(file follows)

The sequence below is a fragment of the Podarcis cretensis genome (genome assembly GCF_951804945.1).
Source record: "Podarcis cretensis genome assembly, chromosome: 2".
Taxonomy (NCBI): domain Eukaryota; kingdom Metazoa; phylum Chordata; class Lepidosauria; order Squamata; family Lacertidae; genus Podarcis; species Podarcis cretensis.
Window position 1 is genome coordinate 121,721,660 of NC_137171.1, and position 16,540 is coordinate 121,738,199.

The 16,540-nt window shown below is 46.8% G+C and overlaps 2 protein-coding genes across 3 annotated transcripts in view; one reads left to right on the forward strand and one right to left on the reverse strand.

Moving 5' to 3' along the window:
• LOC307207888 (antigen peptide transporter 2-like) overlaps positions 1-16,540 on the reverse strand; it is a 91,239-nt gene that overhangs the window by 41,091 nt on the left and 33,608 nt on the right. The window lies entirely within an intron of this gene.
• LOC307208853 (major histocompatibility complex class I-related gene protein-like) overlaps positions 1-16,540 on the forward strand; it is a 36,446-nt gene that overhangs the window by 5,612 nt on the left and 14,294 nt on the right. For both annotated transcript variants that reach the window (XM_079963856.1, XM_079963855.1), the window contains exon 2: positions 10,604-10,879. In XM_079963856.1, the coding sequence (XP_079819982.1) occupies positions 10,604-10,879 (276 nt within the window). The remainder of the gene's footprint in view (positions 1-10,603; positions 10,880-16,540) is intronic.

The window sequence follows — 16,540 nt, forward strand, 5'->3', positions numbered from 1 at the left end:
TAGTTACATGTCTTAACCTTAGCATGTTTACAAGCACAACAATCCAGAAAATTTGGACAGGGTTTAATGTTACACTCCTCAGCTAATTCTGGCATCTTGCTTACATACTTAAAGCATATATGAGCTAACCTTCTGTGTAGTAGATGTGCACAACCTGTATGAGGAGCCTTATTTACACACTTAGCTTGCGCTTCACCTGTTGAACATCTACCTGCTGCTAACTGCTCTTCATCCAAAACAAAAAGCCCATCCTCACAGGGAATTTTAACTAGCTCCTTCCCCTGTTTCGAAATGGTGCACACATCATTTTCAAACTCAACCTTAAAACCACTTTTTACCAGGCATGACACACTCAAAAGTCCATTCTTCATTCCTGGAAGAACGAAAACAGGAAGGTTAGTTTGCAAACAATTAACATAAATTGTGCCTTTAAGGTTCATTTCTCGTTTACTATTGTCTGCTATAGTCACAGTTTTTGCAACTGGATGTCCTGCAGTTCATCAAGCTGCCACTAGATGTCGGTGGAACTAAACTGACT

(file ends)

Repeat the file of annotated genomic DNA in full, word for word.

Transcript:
The sequence below is a fragment of the Podarcis cretensis genome (genome assembly GCF_951804945.1).
Source record: "Podarcis cretensis genome assembly, chromosome: 2".
Taxonomy (NCBI): domain Eukaryota; kingdom Metazoa; phylum Chordata; class Lepidosauria; order Squamata; family Lacertidae; genus Podarcis; species Podarcis cretensis.
Window position 1 is genome coordinate 121,721,660 of NC_137171.1, and position 16,540 is coordinate 121,738,199.

The 16,540-nt window shown below is 46.8% G+C and overlaps 2 protein-coding genes across 3 annotated transcripts in view; one reads left to right on the forward strand and one right to left on the reverse strand.

Moving 5' to 3' along the window:
• LOC307207888 (antigen peptide transporter 2-like) overlaps positions 1-16,540 on the reverse strand; it is a 91,239-nt gene that overhangs the window by 41,091 nt on the left and 33,608 nt on the right. The window lies entirely within an intron of this gene.
• LOC307208853 (major histocompatibility complex class I-related gene protein-like) overlaps positions 1-16,540 on the forward strand; it is a 36,446-nt gene that overhangs the window by 5,612 nt on the left and 14,294 nt on the right. For both annotated transcript variants that reach the window (XM_079963856.1, XM_079963855.1), the window contains exon 2: positions 10,604-10,879. In XM_079963856.1, the coding sequence (XP_079819982.1) occupies positions 10,604-10,879 (276 nt within the window). The remainder of the gene's footprint in view (positions 1-10,603; positions 10,880-16,540) is intronic.

The window sequence follows — 16,540 nt, forward strand, 5'->3', positions numbered from 1 at the left end:
TAGTTACATGTCTTAACCTTAGCATGTTTACAAGCACAACAATCCAGAAAATTTGGACAGGGTTTAATGTTACACTCCTCAGCTAATTCTGGCATCTTGCTTACATACTTAAAGCATATATGAGCTAACCTTCTGTGTAGTAGATGTGCACAACCTGTATGAGGAGCCTTATTTACACACTTAGCTTGCGCTTCACCTGTTGAACATCTACCTGCTGCTAACTGCTCTTCATCCAAAACAAAAAGCCCATCCTCACAGGGAATTTTAACTAGCTCCTTCCCCTGTTTCGAAATGGTGCACACATCATTTTCAAACTCAACCTTAAAACCACTTTTTACCAGGCATGACACACTCAAAAGTCCATTCTTCATTCCTGGAAGAACGAAAACAGGAAGGTTAGTTTGCAAACAATTAACATAAATTGTGCCTTTAAGGTTCATTTCTCGTTTACTATTGTCTGCTATAGTCACAGTTTTTGCAACTGGATGTCCTGCAGTTCATCAAGCTGCCACTAGATGTCGGTGGAACTAAACTGACT